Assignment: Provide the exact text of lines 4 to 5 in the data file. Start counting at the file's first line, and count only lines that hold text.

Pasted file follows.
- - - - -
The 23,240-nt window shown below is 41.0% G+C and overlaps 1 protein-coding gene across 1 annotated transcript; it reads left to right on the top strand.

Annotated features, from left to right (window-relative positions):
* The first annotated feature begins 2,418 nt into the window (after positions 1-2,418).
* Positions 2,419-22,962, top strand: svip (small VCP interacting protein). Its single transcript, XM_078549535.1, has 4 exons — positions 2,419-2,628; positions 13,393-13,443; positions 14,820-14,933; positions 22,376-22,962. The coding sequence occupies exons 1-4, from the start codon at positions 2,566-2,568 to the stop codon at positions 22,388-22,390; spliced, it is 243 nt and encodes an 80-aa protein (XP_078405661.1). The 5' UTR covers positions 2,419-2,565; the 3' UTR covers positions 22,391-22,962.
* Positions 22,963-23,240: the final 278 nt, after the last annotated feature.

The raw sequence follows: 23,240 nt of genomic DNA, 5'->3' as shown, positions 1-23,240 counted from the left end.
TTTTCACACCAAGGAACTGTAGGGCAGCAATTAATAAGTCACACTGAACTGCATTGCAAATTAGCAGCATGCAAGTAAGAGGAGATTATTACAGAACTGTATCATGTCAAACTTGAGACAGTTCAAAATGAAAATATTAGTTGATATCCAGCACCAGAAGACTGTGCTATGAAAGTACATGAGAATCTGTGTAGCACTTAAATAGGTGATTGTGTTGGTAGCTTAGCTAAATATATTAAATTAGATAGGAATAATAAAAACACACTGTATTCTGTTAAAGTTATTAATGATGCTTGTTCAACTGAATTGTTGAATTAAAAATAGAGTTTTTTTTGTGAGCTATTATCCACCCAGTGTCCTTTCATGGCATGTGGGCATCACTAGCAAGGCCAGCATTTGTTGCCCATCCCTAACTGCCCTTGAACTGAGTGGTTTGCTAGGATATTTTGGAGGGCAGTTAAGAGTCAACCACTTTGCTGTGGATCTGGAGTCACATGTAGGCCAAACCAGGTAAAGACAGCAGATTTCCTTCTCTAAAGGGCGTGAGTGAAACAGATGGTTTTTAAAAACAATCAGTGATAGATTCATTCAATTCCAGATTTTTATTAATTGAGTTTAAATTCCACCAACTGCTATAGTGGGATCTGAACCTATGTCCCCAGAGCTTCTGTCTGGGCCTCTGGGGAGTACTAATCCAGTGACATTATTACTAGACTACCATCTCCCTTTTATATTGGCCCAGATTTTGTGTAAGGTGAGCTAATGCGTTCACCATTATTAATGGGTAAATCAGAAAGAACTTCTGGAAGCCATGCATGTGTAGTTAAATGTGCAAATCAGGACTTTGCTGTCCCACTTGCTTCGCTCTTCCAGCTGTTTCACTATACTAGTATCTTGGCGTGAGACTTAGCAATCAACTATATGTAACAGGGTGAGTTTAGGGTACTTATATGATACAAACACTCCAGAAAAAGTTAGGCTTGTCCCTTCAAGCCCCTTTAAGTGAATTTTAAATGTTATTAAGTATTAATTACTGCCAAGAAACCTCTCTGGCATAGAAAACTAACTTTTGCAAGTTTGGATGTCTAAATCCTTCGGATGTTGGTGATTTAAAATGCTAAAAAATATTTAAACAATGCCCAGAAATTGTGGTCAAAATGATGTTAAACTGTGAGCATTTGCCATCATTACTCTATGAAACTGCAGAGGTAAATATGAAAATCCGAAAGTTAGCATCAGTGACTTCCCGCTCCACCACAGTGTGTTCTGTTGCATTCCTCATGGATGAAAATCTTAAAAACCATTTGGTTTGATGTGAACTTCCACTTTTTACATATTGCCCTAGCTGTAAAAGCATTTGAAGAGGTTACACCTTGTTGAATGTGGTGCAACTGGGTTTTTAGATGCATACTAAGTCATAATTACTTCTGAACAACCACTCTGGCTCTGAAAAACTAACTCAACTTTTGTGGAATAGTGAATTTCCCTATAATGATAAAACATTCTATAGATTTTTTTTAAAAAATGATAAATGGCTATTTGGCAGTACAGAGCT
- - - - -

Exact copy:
* Positions 2,419-22,962, top strand: svip (small VCP interacting protein). Its single transcript, XM_078549535.1, has 4 exons — positions 2,419-2,628; positions 13,393-13,443; positions 14,820-14,933; positions 22,376-22,962. The coding sequence occupies exons 1-4, from the start codon at positions 2,566-2,568 to the stop codon at positions 22,388-22,390; spliced, it is 243 nt and encodes an 80-aa protein (XP_078405661.1). The 5' UTR covers positions 2,419-2,565; the 3' UTR covers positions 22,391-22,962.
* Positions 22,963-23,240: the final 278 nt, after the last annotated feature.